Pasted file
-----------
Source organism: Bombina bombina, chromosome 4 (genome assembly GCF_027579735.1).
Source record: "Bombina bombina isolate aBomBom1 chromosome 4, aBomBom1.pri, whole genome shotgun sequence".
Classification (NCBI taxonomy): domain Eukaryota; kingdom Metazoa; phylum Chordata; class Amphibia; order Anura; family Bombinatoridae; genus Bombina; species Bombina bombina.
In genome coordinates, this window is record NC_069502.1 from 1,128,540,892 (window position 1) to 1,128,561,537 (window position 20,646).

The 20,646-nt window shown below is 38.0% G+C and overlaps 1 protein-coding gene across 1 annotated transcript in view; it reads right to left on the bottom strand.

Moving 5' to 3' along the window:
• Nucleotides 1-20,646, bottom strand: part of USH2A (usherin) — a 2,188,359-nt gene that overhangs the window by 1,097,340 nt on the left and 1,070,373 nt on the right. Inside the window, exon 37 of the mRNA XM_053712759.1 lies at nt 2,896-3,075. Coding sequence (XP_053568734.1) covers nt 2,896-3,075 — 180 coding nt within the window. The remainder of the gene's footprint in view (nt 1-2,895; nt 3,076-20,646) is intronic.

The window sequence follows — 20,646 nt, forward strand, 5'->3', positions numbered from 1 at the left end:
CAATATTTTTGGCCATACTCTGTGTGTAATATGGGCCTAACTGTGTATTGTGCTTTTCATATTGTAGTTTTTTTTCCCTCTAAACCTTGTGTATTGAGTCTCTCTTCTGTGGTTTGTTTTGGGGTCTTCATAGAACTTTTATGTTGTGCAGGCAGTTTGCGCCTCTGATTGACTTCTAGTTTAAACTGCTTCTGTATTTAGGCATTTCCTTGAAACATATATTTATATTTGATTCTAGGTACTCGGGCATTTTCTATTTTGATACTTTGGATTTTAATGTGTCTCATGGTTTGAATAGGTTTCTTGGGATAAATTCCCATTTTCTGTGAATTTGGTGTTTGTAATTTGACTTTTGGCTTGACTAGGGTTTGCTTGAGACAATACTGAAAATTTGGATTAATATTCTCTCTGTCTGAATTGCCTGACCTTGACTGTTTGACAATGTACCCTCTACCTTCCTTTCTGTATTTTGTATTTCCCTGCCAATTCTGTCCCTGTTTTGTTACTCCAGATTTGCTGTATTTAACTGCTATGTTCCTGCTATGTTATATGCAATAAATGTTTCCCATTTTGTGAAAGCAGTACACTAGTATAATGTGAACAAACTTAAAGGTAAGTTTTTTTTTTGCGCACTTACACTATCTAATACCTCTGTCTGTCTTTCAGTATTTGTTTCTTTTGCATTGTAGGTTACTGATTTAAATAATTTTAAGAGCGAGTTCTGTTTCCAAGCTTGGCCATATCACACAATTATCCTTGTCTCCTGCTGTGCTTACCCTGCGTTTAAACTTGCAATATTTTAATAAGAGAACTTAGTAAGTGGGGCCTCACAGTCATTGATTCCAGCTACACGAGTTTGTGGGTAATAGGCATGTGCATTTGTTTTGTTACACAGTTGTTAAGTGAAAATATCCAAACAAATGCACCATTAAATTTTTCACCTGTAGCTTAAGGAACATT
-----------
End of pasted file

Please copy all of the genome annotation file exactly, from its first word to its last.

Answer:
Source organism: Bombina bombina, chromosome 4 (genome assembly GCF_027579735.1).
Source record: "Bombina bombina isolate aBomBom1 chromosome 4, aBomBom1.pri, whole genome shotgun sequence".
Classification (NCBI taxonomy): domain Eukaryota; kingdom Metazoa; phylum Chordata; class Amphibia; order Anura; family Bombinatoridae; genus Bombina; species Bombina bombina.
In genome coordinates, this window is record NC_069502.1 from 1,128,540,892 (window position 1) to 1,128,561,537 (window position 20,646).

The 20,646-nt window shown below is 38.0% G+C and overlaps 1 protein-coding gene across 1 annotated transcript in view; it reads right to left on the bottom strand.

Moving 5' to 3' along the window:
• Nucleotides 1-20,646, bottom strand: part of USH2A (usherin) — a 2,188,359-nt gene that overhangs the window by 1,097,340 nt on the left and 1,070,373 nt on the right. Inside the window, exon 37 of the mRNA XM_053712759.1 lies at nt 2,896-3,075. Coding sequence (XP_053568734.1) covers nt 2,896-3,075 — 180 coding nt within the window. The remainder of the gene's footprint in view (nt 1-2,895; nt 3,076-20,646) is intronic.

The window sequence follows — 20,646 nt, forward strand, 5'->3', positions numbered from 1 at the left end:
CAATATTTTTGGCCATACTCTGTGTGTAATATGGGCCTAACTGTGTATTGTGCTTTTCATATTGTAGTTTTTTTTCCCTCTAAACCTTGTGTATTGAGTCTCTCTTCTGTGGTTTGTTTTGGGGTCTTCATAGAACTTTTATGTTGTGCAGGCAGTTTGCGCCTCTGATTGACTTCTAGTTTAAACTGCTTCTGTATTTAGGCATTTCCTTGAAACATATATTTATATTTGATTCTAGGTACTCGGGCATTTTCTATTTTGATACTTTGGATTTTAATGTGTCTCATGGTTTGAATAGGTTTCTTGGGATAAATTCCCATTTTCTGTGAATTTGGTGTTTGTAATTTGACTTTTGGCTTGACTAGGGTTTGCTTGAGACAATACTGAAAATTTGGATTAATATTCTCTCTGTCTGAATTGCCTGACCTTGACTGTTTGACAATGTACCCTCTACCTTCCTTTCTGTATTTTGTATTTCCCTGCCAATTCTGTCCCTGTTTTGTTACTCCAGATTTGCTGTATTTAACTGCTATGTTCCTGCTATGTTATATGCAATAAATGTTTCCCATTTTGTGAAAGCAGTACACTAGTATAATGTGAACAAACTTAAAGGTAAGTTTTTTTTTTGCGCACTTACACTATCTAATACCTCTGTCTGTCTTTCAGTATTTGTTTCTTTTGCATTGTAGGTTACTGATTTAAATAATTTTAAGAGCGAGTTCTGTTTCCAAGCTTGGCCATATCACACAATTATCCTTGTCTCCTGCTGTGCTTACCCTGCGTTTAAACTTGCAATATTTTAATAAGAGAACTTAGTAAGTGGGGCCTCACAGTCATTGATTCCAGCTACACGAGTTTGTGGGTAATAGGCATGTGCATTTGTTTTGTTACACAGTTGTTAAGTGAAAATATCCAAACAAATGCACCATTAAATTTTTCACCTGTAGCTTAAGGAACATT